By 1891 the family were living in Putney, at 10 Upper Park Fields (the road has since been renamed and renumbered leaving this as 24 Coalecroft Road). William (36) is described as a gardener/domestic servant; Emma (34) has no occupation listed, neither does George (7, presumably he was at school). The household also contains Edward T I Honeyball (21), described as lodger, born Cheltenham, but presumably some sort of relation (although possibly there was an error by the enumerator as he’s not been traced in other records); and Peter Thomson (19), born Duddingston, Midlothian, Scotland, also a lodger. Both the lodgers are described as being gardeners at a nursery. The house was one of a group of workers’ cottages dating from the mid-19th century. At this time only the houses on the west of the road had been built, and the road itself was still amid fields and orchards, with Howard’s Lane marking the main boundary of development as shown on the Ordnance Survey map of 1893-1895 (digitised by the National Library of Scotland).  A general description of the properties on the road from the Valuation Office Survey field books from about 1911-1915 states: “old-fashioned stock brick cottage. Slated roof. 2 Storey, brickwork and pointing poor. Repair poor. Gd [floor]: 1 room, kitchen, scullery, WC, bathroom. 1st: 2 bedrooms”.

George may well have attended St Mary’s School, located in the nearby Charlwood Road. Unfortunately, the admission and discharge registers for the relevant period do not seem to have survived nor do the logbooks seem to mention him by name.

12 Coalecroft Road in 2017

12 Coalecroft Road, originally 4 Upper Park Fields, in 2017. The family home of the Honeyballs from about 1893 to 1914.

Electoral registers suggest that the family had moved just up the road to 4 Upper Park Fields by the time Ellen Elsie Waylen Honeyball was born on 3 August 1894.  The field books note that 4, 5 and 6 have no bathroom. It was owned by their neighbour at 3 Upper Park Fields (later 10 Upper Park Fields), J Dulley, a builder. The final page of the Valuation Office field book indicates that the house was sold on 4 July 1920 for £150. Land Registry data shows that the house last sold in late 2015 for just under £1.5 million (the estate agent’s details show it does now have a bathroom!).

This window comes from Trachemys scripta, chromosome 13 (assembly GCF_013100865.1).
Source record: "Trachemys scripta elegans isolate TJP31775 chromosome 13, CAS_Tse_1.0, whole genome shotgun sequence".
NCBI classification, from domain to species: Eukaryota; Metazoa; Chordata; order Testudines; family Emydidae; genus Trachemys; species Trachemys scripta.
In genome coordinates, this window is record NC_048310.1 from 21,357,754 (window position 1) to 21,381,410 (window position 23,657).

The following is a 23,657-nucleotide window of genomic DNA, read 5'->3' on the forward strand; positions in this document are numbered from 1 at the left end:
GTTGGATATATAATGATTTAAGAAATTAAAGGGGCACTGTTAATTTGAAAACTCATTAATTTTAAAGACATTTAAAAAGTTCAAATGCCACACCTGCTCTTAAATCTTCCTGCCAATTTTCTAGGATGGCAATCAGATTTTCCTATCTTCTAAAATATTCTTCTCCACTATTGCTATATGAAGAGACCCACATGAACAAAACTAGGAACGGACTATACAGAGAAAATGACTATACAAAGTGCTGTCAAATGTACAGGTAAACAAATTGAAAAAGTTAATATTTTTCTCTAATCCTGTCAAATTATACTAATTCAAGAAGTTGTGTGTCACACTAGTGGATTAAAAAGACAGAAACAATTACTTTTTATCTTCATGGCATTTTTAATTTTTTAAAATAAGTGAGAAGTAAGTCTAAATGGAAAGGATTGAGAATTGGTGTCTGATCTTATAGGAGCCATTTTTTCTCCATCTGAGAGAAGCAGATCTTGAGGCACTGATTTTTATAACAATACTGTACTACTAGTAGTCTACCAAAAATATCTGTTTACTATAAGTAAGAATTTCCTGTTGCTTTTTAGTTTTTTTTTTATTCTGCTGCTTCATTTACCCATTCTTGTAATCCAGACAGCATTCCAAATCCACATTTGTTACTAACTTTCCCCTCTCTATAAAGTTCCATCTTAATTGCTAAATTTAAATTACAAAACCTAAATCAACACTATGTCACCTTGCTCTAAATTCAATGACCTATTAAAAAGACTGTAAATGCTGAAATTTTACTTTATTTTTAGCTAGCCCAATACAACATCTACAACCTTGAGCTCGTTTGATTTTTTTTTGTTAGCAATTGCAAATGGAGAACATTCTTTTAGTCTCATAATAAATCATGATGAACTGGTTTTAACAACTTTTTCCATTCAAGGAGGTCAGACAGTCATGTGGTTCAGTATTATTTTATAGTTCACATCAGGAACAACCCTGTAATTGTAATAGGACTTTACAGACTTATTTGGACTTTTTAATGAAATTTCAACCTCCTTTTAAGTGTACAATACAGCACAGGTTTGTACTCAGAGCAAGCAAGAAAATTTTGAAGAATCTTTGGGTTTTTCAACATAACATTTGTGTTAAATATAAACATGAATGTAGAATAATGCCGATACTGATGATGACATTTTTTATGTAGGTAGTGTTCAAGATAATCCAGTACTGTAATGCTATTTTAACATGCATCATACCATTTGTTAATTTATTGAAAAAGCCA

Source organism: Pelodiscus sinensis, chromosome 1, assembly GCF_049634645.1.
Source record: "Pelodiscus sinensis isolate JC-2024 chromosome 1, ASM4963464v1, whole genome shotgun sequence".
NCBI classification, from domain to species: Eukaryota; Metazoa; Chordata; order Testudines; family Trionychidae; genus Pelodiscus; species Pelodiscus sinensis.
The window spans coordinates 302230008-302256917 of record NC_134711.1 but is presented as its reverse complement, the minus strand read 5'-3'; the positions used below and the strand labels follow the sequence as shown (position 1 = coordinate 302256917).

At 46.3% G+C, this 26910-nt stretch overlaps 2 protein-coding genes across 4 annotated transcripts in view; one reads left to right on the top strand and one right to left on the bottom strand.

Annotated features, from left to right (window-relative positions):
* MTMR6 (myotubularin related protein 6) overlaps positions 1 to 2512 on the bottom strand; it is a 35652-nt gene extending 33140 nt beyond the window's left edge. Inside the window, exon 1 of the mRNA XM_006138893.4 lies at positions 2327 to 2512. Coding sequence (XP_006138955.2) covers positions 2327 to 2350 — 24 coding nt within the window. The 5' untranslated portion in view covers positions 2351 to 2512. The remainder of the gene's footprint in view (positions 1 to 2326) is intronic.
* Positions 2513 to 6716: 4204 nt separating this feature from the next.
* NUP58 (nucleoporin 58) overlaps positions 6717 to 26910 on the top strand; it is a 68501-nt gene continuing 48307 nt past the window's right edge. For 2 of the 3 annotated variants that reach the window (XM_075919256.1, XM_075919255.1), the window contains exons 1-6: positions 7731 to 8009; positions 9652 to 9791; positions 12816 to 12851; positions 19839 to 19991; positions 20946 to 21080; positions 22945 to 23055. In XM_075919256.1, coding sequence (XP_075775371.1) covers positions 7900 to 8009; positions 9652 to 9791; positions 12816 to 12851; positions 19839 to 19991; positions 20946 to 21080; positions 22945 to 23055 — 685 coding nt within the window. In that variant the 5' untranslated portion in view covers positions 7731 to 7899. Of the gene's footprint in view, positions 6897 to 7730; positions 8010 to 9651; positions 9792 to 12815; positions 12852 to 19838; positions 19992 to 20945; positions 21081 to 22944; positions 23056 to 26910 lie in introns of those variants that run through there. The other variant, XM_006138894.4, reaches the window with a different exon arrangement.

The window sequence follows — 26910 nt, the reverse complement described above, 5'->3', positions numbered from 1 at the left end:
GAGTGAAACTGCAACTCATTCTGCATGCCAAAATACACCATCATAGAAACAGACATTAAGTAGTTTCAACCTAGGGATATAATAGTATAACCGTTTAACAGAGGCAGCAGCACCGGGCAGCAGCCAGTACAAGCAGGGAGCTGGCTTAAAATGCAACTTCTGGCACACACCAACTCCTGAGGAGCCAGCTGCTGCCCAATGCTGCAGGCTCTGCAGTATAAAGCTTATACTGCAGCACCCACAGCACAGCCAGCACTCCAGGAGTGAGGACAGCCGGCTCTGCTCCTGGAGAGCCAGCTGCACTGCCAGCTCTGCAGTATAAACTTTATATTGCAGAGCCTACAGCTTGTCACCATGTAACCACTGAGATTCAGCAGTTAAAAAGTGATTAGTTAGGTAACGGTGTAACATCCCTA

1901 census

In 1901 the family were still at 4 Upper Park Fields (now 12 Coalecroft Road). William (46) is still a domestic gardener, Emma (44) has no occupation listed, George (17) is a coal order clerk and Ellen (6) is presumably at school. Also in the household is their lodger, Leon Jaquet (20) a market gardener from Switzerland.

The character of Putney was now rapidly changing. The fields around Upper Park Fields were now disappearing under houses. The houses on the eastern side of the street seem to have been completed by around 1904, at which point the numbering was changed to the usual odds and evens, with 4 becoming 12 (there were a couple of previously unnumbered houses toward the junction with Howard’s Lane).

1911 census, ringing, and marriage

In 1911, the family were still at what was now number 12 Upper Park Fields. William was still a gardener. George is described as a coal merchant’s clerk, and Ellen as a domestic nurse. It seems that with both children earning there was no longer any need to take in lodgers. It’s not clear who George was working for, but postal directories show two coal merchants based in small offices at Putney Station, Edwin A Cornwall, and Stratton, Gentry & Co Ltd.

It’s not clear exactly when George learnt to ring, the first report in the ringing newspapers that mentions him is of a quarter peal of Grandsire Triples rung on 24 September 1911 for Sunday service, and to mark the birthday of two of the band, T Bolton (the tower captain) and C F W Hunt (the conductor). Hunt and Skevington (also ringing) are more frequently associated with Hammersmith, and it seems they may have been teaching the band. This quarter peal is not marked as George’s first, so there is probably an earlier one that is proving elusive.

Next both George and his father William rang in another quarter peal of Grandsire Triples to mark the wedding of the Revd Laurence Rawdon Levett (the curate of Putney) to Mary E Patchett on 7 November 1911. This was the first quarter peal to be rung entirely by regular ringers at St Mary’s. Then, on Christmas Eve, George himself conducted a quarter peal of Grandsire Triples before a service, this was also the first quarter peal for S Jones.